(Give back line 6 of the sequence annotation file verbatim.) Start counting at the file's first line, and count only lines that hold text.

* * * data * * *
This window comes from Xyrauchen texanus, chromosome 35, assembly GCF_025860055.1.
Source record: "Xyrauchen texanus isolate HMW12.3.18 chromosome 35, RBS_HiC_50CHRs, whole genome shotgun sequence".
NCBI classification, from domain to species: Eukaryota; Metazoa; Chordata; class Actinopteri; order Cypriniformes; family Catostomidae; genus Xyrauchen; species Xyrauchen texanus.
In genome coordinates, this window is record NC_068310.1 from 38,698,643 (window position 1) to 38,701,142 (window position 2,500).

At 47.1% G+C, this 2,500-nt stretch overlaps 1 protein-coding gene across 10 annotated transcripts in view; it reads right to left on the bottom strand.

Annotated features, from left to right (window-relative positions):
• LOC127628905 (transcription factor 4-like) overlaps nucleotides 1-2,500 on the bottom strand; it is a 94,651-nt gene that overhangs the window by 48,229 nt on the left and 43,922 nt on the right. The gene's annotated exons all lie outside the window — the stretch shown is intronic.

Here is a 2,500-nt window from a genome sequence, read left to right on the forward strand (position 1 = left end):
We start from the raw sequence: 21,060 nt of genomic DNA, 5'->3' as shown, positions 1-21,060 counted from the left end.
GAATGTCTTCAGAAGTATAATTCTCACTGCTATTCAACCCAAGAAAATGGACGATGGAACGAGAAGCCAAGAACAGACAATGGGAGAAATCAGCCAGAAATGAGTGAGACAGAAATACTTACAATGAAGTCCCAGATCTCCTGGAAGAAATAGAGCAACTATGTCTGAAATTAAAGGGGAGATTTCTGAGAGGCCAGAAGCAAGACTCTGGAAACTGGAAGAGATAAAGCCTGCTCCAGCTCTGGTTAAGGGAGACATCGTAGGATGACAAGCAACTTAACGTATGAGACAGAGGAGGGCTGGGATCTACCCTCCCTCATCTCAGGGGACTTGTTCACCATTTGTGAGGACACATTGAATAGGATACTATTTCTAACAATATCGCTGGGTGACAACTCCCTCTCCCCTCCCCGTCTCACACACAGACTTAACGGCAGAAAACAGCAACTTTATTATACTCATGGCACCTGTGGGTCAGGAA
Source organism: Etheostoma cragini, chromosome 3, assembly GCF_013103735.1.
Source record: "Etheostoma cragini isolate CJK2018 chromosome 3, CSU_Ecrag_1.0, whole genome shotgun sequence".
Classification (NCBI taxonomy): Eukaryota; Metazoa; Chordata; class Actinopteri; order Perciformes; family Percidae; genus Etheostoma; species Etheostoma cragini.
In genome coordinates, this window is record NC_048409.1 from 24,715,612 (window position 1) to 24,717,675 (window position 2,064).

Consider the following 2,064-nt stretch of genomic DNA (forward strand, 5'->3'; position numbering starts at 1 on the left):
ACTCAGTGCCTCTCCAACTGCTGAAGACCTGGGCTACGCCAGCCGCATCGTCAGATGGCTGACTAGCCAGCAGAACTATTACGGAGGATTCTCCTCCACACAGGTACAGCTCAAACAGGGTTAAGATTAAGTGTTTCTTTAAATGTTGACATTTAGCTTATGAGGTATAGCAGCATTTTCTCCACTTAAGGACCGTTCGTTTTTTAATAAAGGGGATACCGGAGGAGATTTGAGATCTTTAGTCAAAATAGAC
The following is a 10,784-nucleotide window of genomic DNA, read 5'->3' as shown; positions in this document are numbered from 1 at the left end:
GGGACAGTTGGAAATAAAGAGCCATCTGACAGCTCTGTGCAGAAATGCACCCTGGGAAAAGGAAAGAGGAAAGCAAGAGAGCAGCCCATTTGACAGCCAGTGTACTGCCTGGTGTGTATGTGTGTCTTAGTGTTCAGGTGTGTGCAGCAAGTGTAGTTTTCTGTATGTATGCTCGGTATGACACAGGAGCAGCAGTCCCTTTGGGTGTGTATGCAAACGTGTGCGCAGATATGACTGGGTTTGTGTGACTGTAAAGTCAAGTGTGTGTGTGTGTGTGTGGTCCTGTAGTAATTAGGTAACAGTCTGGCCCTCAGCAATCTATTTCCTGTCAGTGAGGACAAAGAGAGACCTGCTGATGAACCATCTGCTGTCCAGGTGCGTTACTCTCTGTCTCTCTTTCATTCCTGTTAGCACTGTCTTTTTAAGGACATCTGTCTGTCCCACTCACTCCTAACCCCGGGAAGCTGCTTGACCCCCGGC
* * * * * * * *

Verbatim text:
Annotated features, from left to right (window-relative positions):